Warning: ‘Official’ mail scam won’t stop until you ignore it

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“OFFICIAL” MAIL: Lately, many consumers in our area have been receiving very “official” looking mail. The crooks come at us from many directions; one is the “official” call — from the IRS, the Social Security, Publishers Clearing House, etc. — another is through the mail, sometimes they even use FedEx, UPS and other non-government services.

There’s nothing more official looking than an envelope outlined in red with registration numbers, stern looking warnings and official looking seals.

The object of this ruse is to con you out of a few dollars, but moreover to set you up for future attention, by the con artists, or worse. The people who respond to this solicitation are naïve and obviously don’t understand that they’re being targeted. Once they have a “live one” you’re almost surely going to get more mail like this and perhaps even phone calls. The more personal information you give them, the further down the path of no return they take you.

Go ahead; open the mail, if you have tons of time on your hands, read the mail, especially the small print. THEN TEAR IT UP AND THROW IT AWAY!!! You’ll be happier and safer if you do.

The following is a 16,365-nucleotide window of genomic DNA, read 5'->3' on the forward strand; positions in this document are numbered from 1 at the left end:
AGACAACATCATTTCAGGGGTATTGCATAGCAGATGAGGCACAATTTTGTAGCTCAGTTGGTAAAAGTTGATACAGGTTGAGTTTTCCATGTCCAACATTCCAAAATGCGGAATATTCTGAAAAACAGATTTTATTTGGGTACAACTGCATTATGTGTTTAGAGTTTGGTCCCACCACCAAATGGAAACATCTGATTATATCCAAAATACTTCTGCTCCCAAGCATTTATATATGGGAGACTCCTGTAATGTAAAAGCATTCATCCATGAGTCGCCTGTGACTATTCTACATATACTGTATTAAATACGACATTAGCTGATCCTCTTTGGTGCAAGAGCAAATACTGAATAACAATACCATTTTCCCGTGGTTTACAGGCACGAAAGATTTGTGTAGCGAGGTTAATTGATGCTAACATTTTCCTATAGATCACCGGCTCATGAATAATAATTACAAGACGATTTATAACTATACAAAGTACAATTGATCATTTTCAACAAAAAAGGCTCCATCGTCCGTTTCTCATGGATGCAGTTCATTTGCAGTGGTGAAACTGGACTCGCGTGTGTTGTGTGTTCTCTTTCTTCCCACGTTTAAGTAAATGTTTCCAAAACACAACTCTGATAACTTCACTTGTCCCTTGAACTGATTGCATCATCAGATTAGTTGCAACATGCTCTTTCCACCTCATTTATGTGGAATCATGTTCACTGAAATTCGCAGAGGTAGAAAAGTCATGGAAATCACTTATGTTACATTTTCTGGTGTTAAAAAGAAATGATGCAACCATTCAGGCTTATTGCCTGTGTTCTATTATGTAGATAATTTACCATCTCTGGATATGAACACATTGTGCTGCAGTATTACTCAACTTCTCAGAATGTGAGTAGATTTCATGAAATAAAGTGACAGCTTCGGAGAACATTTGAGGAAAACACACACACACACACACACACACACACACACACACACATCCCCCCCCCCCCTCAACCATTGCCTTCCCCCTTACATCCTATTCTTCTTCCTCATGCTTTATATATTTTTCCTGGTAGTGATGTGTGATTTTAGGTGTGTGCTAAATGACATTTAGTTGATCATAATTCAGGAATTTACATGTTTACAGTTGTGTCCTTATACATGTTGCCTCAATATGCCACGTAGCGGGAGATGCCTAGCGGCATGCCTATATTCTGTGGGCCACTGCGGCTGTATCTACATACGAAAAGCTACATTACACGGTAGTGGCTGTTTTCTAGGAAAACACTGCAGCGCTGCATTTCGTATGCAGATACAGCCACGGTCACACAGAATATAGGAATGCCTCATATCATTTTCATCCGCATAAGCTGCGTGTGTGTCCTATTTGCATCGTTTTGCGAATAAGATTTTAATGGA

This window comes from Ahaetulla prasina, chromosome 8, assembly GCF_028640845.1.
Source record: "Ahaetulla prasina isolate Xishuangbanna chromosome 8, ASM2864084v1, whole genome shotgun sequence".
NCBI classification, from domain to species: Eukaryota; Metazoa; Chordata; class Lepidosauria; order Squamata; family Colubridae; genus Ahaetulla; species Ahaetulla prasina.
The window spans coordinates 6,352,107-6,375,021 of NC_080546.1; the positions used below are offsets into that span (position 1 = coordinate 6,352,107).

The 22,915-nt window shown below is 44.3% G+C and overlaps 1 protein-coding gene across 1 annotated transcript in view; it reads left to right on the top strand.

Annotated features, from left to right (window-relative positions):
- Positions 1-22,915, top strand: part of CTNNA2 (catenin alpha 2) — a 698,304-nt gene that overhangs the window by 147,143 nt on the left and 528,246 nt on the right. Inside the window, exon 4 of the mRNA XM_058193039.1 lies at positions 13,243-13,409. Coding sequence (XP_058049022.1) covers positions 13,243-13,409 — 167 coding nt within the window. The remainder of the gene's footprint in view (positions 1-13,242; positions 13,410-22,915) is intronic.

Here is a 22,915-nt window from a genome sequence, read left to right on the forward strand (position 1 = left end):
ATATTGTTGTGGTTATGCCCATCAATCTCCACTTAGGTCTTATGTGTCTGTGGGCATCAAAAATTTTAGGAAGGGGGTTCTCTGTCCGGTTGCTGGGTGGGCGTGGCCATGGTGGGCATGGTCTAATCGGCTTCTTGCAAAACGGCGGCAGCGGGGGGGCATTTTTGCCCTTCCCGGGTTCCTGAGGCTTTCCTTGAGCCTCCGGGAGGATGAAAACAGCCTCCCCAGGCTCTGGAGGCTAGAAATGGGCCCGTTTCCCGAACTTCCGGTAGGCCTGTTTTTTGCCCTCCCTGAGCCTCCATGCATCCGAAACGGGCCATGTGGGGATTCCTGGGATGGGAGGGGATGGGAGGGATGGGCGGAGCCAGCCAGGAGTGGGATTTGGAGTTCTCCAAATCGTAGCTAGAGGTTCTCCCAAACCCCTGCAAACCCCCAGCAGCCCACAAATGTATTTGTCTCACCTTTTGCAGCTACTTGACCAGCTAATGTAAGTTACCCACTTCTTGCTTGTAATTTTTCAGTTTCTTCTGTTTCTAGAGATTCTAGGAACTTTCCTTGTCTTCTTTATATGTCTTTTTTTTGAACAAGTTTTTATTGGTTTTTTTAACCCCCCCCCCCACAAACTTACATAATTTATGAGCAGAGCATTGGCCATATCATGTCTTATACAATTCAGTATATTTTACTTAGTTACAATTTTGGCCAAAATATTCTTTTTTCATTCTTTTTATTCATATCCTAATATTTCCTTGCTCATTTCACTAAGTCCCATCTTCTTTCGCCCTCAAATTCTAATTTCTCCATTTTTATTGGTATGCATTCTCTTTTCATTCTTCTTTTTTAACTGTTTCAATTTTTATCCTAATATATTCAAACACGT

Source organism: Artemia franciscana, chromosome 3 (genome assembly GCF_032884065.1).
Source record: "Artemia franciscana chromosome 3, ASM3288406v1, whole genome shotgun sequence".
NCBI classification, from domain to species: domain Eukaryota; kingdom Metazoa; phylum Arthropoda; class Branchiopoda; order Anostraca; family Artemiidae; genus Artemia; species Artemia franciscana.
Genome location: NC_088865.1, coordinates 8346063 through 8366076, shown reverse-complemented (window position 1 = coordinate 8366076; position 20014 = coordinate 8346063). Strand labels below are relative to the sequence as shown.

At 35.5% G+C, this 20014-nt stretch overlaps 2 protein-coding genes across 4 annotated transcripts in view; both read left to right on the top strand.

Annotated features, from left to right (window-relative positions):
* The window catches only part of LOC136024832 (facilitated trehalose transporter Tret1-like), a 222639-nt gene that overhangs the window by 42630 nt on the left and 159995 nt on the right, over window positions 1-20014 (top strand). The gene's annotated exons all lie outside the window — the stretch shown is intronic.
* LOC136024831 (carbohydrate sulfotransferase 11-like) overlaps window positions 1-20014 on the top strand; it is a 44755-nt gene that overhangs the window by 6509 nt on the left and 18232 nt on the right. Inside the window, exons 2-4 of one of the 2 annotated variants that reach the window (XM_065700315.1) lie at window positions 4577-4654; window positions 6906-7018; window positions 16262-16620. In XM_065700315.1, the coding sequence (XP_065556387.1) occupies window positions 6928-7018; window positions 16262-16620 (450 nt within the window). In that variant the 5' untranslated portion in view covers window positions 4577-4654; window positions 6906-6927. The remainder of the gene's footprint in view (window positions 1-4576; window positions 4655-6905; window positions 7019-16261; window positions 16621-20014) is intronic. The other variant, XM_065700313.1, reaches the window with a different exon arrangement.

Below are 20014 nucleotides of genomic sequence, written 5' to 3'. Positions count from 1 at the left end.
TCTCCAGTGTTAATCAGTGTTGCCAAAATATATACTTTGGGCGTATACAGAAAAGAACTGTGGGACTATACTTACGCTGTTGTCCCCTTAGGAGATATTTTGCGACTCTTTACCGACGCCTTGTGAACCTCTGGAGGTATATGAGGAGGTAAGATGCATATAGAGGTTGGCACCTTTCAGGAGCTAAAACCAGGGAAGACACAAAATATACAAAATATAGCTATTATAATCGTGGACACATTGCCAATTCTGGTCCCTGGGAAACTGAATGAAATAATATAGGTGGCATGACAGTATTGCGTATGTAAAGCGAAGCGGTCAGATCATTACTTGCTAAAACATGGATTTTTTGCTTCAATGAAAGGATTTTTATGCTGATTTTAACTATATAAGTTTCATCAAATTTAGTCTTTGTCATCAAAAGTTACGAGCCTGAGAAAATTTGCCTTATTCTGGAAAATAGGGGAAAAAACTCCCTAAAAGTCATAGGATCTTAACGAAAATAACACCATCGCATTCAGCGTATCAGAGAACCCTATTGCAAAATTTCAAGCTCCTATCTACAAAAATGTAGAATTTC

• • •

CHEAPER IS NOT ALWAYS BETTER: There are certain companies that try to attract the consumer who is always looking for the lowest (cheapest) price. Just because a company offers the lowest price in the market, doesn’t necessarily mean they’re a bad company.

There are essentially three possible strategies of these companies: 1. The company wants to introduce consumers to their goods and/or services, in hopes of winning a new customer; 2. Once the company has you as a customer, they attempt to up-sell you and offer additional goods or more expensive services; or 3. The company is selling goods or services of such inferior quality that they make a profit even on the junk they sell.

In any case, be careful if you go bottom fishing. Make sure you read the small print and in the case of anything except disposable consumer goods — get a signed contract.

• • •

KNOCK KNOCK, WHO’S THERE: Just like your mail and your telephone, you never know who is attempting to contact you by knocking on your door. Recently, during the day, I had two clean-cut young men ring my door bell. The lead guy explained to me that they were selling a revolutionary new window cleaner. What put me on edge was I noticed that guy No. 2 was scoping out the interior of my house, looking past guy No. 1 and right past me into my hallway and living room.

Guy No. 1 was intent on engaging me in conversation while guy No. 2 was casing the house. I quickly sent them away, secured my front door (always double locked), and called local law enforcement. The two were stopped by a patrol officer, questioned, identified and sent on their way. They did not have a city salesperson license.